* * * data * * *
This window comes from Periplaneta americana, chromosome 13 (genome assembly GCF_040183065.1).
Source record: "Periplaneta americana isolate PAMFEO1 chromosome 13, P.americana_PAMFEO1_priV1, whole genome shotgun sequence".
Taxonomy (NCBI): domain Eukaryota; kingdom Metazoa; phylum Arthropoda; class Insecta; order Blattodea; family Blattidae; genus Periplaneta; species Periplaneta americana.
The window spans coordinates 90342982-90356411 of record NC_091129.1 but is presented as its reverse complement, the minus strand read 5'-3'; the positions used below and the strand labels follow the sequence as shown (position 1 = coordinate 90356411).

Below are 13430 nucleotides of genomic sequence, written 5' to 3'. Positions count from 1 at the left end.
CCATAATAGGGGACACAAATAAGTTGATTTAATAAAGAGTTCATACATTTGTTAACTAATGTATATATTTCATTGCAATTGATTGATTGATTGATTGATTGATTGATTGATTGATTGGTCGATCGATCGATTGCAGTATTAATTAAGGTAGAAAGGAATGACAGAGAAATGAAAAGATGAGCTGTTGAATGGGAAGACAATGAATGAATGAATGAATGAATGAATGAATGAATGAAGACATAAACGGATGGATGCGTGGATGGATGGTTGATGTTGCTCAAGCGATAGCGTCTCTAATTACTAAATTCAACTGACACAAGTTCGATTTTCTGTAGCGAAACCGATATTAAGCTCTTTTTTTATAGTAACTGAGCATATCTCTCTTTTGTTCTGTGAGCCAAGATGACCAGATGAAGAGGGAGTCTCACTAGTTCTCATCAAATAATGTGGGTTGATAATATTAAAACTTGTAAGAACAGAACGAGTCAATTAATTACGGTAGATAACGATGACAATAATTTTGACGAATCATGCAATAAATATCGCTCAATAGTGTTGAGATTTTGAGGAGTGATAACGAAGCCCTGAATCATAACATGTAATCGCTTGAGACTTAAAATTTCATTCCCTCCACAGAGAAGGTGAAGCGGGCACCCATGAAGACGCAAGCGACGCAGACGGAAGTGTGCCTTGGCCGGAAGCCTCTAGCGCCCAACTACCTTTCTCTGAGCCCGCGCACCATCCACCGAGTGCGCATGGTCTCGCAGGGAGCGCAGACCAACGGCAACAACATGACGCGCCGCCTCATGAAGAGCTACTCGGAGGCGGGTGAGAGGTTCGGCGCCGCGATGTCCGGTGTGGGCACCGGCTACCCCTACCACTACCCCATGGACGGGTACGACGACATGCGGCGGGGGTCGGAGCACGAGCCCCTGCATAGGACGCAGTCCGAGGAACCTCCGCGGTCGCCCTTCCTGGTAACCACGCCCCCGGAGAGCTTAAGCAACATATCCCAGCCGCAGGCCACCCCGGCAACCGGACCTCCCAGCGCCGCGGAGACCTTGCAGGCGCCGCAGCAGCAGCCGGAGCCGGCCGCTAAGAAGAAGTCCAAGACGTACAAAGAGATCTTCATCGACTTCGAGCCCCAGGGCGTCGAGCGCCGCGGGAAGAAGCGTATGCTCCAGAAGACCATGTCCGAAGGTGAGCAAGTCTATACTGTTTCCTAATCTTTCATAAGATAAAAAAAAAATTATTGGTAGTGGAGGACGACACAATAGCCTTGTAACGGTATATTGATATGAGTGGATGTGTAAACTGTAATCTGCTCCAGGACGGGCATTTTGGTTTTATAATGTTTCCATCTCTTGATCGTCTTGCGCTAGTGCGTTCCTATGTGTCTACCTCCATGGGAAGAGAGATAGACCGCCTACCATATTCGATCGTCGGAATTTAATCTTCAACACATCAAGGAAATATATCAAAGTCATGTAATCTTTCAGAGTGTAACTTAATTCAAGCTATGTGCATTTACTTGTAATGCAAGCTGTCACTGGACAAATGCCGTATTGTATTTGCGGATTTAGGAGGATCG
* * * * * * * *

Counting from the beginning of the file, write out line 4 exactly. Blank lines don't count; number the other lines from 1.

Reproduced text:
The window spans coordinates 90342982-90356411 of record NC_091129.1 but is presented as its reverse complement, the minus strand read 5'-3'; the positions used below and the strand labels follow the sequence as shown (position 1 = coordinate 90356411).